At least 75 million people in the USA and U.K. use RSS on a regular basis. However, about 50 million of them wouldn’t have a clue if you asked them what RSS was.
That’s according to research pulled together by the smart folks at MarketingSherpa.com.
So what’s going on?
People don’t understand those silly little orange buttons. They eagerly subscribe to RSS feeds, but they are doing it through mainstream websites such as My Yahoo and My MSN. That’s how they can be using RSS but have no idea they are doing it.
Do check out this article at Marketing Sherpa while it is still open access. It is eye opening. And it says a lot about how fast the online landscape is changing.
The thing for small business website owners to remember is that you can create RSS feeds for free or very little cost. If you have a blog, most blogging softwares automatically generate RSS feeds in some format. Even if you do not have a blog, your webmaster can create a feed for your Press or News page of your website for a reasonable price. If you are hands-on, you can even find places on the Web to help you create RSS feeds on your own, at no cost.
With an RSS feed you can extend the reach of your online presence and message to those who do their reading at sites like My Yahoo or My MSN. RSS is now a mainstream trend, and it is time to be on board so that you don’t miss out on this opportunity to reach your audience through another channel.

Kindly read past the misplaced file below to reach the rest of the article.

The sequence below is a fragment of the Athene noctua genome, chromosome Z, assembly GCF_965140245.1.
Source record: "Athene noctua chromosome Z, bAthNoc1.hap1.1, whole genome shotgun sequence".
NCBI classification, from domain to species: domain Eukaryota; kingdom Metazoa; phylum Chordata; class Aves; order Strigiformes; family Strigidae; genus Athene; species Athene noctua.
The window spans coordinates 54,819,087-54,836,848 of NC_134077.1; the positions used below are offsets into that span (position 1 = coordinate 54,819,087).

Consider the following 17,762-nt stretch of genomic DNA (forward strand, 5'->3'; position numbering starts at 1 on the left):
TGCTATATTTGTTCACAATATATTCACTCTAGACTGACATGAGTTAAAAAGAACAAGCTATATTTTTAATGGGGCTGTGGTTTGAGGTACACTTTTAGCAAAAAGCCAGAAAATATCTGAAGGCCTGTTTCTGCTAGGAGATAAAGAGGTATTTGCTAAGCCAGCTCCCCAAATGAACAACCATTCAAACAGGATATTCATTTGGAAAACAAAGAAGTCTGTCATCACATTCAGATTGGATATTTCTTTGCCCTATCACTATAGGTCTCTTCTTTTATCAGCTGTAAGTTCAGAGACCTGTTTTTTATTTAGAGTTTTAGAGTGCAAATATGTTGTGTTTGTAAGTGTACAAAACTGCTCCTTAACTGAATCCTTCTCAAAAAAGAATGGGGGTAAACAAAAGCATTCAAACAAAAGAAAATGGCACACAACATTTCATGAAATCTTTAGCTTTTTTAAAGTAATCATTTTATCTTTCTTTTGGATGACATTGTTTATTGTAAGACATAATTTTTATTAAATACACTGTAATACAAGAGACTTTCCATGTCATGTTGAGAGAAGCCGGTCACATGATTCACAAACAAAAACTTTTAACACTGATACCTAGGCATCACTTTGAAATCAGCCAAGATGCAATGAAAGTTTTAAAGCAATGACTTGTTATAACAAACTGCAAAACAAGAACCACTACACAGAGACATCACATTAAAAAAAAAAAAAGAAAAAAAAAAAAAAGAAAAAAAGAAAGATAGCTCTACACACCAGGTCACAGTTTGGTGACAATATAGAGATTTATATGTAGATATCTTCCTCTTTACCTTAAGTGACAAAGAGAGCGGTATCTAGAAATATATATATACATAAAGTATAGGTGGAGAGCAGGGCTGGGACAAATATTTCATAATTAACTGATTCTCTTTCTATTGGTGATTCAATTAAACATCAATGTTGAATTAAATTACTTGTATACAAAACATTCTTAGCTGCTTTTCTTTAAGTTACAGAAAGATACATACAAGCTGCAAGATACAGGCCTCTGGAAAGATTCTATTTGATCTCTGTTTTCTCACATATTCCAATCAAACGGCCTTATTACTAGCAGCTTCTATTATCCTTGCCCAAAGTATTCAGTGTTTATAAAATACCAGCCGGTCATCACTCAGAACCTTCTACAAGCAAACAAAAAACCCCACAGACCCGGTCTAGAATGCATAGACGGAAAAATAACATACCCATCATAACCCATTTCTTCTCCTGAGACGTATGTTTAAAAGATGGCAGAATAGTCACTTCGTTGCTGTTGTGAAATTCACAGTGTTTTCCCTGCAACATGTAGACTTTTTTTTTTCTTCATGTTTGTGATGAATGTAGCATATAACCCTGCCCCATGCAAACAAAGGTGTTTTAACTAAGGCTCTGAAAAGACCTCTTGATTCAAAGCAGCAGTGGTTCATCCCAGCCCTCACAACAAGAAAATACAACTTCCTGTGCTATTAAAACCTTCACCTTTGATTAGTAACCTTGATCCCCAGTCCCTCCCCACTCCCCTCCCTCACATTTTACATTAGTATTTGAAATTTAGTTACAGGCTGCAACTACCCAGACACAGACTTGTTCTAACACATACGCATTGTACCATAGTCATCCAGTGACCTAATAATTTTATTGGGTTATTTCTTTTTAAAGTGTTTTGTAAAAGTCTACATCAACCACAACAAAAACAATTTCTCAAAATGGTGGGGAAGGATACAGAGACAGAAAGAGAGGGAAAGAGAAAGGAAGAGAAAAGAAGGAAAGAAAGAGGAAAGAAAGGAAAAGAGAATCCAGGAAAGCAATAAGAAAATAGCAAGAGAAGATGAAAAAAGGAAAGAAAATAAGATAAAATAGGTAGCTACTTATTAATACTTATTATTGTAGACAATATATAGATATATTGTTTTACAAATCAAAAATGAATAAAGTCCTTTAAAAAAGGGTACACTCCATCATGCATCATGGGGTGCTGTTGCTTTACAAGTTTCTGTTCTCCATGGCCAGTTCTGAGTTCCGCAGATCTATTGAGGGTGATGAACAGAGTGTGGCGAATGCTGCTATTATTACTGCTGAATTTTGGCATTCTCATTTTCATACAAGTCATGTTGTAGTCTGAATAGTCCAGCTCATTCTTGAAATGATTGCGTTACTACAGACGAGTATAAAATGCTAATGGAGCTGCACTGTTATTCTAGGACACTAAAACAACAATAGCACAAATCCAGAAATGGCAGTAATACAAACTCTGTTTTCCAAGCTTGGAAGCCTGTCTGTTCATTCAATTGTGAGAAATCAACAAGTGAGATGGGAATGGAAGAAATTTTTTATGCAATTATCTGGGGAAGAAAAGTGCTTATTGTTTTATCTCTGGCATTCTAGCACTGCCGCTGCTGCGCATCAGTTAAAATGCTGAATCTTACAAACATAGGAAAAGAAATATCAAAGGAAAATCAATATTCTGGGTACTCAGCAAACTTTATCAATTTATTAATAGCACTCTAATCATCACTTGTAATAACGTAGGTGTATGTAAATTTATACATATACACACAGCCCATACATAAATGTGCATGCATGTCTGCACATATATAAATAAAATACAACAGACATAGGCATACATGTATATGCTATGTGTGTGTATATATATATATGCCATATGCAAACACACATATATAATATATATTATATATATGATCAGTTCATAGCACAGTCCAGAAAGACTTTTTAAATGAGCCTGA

Any thoughts on how Microsoft’s support of RSS will change these numbers? When the average consumer has the orange RSS icon forced upon them, I think the awareness will increase significantly.
Yes, Tom, you make a super point about Microsoft’s support.
The last I had read on the subject, Microsoft had announced that its next version of its products would incorporate automatic RSS-detection capabilities, and integrate RSS subscription and reading capabilities.
When that happens, that 50 Million number will jump to 150 Million using RSS but having no idea they are using it. They will be using Microsoft products and subscribing to sites they want to read, as part of their daily desktop operations.
Someone who is more familiar with Microsoft’s plans may want to jump in and comment on this, too. Anyone?
RSS is supported by Microsoft in IE7 Beta2 that is free to download from Microsoft.
This will certainly increase the populatity of RSS feeds.
We have over 14M merchant pages pumping out RSS for local merchants but I doubt 50 of them know what it is.